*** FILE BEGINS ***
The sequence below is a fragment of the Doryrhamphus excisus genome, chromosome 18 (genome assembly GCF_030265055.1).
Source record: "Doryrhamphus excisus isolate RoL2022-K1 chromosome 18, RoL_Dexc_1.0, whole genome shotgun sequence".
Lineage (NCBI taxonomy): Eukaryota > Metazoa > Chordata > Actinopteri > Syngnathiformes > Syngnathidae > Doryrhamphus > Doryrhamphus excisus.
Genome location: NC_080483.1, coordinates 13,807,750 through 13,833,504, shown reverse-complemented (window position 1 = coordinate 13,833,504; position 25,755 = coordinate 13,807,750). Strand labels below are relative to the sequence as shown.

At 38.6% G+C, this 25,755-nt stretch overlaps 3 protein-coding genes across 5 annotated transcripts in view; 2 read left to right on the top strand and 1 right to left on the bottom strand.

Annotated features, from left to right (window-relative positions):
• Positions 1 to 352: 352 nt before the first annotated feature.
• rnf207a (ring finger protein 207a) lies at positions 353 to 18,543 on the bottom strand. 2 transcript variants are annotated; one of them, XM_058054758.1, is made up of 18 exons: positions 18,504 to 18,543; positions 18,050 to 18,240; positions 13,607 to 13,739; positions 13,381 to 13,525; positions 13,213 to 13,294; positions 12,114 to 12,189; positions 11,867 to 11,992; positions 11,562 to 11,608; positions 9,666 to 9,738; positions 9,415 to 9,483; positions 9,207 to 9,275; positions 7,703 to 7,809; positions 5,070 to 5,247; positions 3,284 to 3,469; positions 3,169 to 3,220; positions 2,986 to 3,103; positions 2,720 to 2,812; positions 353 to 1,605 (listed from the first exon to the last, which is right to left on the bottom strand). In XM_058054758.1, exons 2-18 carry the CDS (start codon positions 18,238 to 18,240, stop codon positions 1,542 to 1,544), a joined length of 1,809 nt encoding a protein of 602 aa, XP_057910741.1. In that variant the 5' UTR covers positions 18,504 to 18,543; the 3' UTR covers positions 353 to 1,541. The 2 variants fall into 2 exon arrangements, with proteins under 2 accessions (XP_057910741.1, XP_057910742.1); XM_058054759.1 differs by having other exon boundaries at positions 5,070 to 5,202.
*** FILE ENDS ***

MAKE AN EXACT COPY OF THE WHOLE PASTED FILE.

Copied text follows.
The sequence below is a fragment of the Doryrhamphus excisus genome, chromosome 18 (genome assembly GCF_030265055.1).
Source record: "Doryrhamphus excisus isolate RoL2022-K1 chromosome 18, RoL_Dexc_1.0, whole genome shotgun sequence".
Lineage (NCBI taxonomy): Eukaryota > Metazoa > Chordata > Actinopteri > Syngnathiformes > Syngnathidae > Doryrhamphus > Doryrhamphus excisus.
Genome location: NC_080483.1, coordinates 13,807,750 through 13,833,504, shown reverse-complemented (window position 1 = coordinate 13,833,504; position 25,755 = coordinate 13,807,750). Strand labels below are relative to the sequence as shown.

At 38.6% G+C, this 25,755-nt stretch overlaps 3 protein-coding genes across 5 annotated transcripts in view; 2 read left to right on the top strand and 1 right to left on the bottom strand.

Annotated features, from left to right (window-relative positions):
• Positions 1 to 352: 352 nt before the first annotated feature.
• rnf207a (ring finger protein 207a) lies at positions 353 to 18,543 on the bottom strand. 2 transcript variants are annotated; one of them, XM_058054758.1, is made up of 18 exons: positions 18,504 to 18,543; positions 18,050 to 18,240; positions 13,607 to 13,739; positions 13,381 to 13,525; positions 13,213 to 13,294; positions 12,114 to 12,189; positions 11,867 to 11,992; positions 11,562 to 11,608; positions 9,666 to 9,738; positions 9,415 to 9,483; positions 9,207 to 9,275; positions 7,703 to 7,809; positions 5,070 to 5,247; positions 3,284 to 3,469; positions 3,169 to 3,220; positions 2,986 to 3,103; positions 2,720 to 2,812; positions 353 to 1,605 (listed from the first exon to the last, which is right to left on the bottom strand). In XM_058054758.1, exons 2-18 carry the CDS (start codon positions 18,238 to 18,240, stop codon positions 1,542 to 1,544), a joined length of 1,809 nt encoding a protein of 602 aa, XP_057910741.1. In that variant the 5' UTR covers positions 18,504 to 18,543; the 3' UTR covers positions 353 to 1,541. The 2 variants fall into 2 exon arrangements, with proteins under 2 accessions (XP_057910741.1, XP_057910742.1); XM_058054759.1 differs by having other exon boundaries at positions 5,070 to 5,202.